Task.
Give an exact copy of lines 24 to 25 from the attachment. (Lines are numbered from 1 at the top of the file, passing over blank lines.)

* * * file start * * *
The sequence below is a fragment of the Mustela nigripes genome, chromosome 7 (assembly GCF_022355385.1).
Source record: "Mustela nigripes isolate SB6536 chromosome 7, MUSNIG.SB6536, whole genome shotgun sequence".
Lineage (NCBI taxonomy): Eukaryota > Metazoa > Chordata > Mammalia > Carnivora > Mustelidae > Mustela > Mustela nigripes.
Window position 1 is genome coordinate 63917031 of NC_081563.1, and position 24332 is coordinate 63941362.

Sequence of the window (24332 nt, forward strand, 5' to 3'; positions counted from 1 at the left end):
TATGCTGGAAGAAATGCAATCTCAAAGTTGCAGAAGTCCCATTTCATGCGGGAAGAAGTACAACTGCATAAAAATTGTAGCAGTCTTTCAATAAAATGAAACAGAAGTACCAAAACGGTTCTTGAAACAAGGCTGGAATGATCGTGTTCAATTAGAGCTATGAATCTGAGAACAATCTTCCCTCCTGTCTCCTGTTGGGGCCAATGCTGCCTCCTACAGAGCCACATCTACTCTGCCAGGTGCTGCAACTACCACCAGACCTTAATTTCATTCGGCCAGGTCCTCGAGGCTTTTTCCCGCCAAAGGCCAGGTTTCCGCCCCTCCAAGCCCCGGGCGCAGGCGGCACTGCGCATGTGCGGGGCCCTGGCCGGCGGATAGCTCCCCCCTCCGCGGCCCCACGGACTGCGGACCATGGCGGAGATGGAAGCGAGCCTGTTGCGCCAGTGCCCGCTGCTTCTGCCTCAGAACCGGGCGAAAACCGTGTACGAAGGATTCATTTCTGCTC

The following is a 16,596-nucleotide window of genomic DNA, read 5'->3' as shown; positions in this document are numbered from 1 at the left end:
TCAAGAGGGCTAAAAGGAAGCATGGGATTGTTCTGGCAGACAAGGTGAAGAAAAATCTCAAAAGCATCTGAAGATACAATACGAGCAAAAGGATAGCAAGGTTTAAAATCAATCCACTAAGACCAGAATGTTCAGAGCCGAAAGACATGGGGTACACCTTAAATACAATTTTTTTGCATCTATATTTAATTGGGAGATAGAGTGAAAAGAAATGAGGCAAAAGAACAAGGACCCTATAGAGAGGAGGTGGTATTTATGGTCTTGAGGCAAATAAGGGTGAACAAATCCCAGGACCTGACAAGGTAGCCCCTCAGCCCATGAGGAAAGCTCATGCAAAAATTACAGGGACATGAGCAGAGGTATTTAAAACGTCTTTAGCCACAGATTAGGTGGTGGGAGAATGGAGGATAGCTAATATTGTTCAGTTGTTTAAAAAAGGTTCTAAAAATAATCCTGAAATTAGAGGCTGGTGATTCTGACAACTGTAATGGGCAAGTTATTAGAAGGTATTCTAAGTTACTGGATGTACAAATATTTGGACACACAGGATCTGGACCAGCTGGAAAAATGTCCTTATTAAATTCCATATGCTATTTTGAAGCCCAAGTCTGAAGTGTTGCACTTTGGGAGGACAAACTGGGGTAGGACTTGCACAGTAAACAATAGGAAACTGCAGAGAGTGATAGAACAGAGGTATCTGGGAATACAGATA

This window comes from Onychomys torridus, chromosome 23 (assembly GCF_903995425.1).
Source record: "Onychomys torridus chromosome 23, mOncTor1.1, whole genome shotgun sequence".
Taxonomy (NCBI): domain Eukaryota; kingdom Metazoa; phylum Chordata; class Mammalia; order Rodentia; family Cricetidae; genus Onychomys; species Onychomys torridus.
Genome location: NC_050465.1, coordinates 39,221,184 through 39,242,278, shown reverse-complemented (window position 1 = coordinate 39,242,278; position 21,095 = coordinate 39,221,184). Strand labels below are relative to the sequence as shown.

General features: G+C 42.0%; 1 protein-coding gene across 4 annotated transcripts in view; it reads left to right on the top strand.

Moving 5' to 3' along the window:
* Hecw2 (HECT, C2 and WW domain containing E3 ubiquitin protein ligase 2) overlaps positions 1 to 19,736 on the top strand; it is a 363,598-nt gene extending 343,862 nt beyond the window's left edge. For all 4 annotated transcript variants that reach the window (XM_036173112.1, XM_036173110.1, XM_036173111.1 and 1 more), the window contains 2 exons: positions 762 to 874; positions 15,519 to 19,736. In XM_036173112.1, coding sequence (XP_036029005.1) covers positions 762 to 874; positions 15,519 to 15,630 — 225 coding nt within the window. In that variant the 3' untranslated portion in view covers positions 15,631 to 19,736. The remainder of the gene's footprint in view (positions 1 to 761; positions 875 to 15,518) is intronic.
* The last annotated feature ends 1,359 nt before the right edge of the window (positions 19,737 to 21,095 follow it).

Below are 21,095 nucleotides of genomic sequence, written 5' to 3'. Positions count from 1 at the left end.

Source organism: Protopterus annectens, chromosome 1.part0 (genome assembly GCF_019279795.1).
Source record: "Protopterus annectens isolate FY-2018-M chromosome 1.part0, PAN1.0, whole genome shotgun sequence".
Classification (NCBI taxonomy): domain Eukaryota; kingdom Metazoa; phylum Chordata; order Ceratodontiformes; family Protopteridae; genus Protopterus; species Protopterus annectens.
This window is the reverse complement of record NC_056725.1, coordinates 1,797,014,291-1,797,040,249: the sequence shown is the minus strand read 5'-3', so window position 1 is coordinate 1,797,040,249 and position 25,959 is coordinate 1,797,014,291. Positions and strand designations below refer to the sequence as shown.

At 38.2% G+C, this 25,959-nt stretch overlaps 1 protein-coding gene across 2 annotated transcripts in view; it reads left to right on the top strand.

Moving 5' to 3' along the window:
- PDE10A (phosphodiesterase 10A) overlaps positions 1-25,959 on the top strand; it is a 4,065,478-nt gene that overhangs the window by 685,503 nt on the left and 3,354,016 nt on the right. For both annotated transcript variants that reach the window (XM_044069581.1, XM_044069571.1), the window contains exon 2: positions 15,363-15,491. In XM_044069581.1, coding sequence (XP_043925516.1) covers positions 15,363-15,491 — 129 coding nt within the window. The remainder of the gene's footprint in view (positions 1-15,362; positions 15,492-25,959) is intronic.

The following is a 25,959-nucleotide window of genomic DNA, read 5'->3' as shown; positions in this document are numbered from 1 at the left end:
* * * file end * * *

- PDE10A (phosphodiesterase 10A) overlaps positions 1-25,959 on the top strand; it is a 4,065,478-nt gene that overhangs the window by 685,503 nt on the left and 3,354,016 nt on the right. For both annotated transcript variants that reach the window (XM_044069581.1, XM_044069571.1), the window contains exon 2: positions 15,363-15,491. In XM_044069581.1, coding sequence (XP_043925516.1) covers positions 15,363-15,491 — 129 coding nt within the window. The remainder of the gene's footprint in view (positions 1-15,362; positions 15,492-25,959) is intronic.

The following is a 25,959-nucleotide window of genomic DNA, read 5'->3' as shown; positions in this document are numbered from 1 at the left end: